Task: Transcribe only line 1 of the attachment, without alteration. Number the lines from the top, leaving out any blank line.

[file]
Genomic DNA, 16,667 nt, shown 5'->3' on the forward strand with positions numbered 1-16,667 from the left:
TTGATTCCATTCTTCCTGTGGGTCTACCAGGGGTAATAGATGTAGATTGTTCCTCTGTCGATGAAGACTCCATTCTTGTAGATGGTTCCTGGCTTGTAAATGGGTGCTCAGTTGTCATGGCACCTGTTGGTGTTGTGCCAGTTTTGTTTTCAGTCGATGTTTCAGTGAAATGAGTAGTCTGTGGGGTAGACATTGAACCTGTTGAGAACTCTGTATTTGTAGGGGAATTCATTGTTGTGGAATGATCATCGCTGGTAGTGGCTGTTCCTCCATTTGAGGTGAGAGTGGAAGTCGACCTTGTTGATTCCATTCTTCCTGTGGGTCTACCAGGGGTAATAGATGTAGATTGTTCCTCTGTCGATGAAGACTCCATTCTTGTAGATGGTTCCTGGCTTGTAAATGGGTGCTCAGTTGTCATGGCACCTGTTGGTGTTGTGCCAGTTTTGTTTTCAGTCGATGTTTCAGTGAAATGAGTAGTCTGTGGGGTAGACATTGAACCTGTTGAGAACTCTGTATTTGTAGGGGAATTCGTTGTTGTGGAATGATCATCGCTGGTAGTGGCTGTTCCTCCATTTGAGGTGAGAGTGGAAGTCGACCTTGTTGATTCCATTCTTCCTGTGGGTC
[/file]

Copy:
Genomic DNA, 16,667 nt, shown 5'->3' on the forward strand with positions numbered 1-16,667 from the left: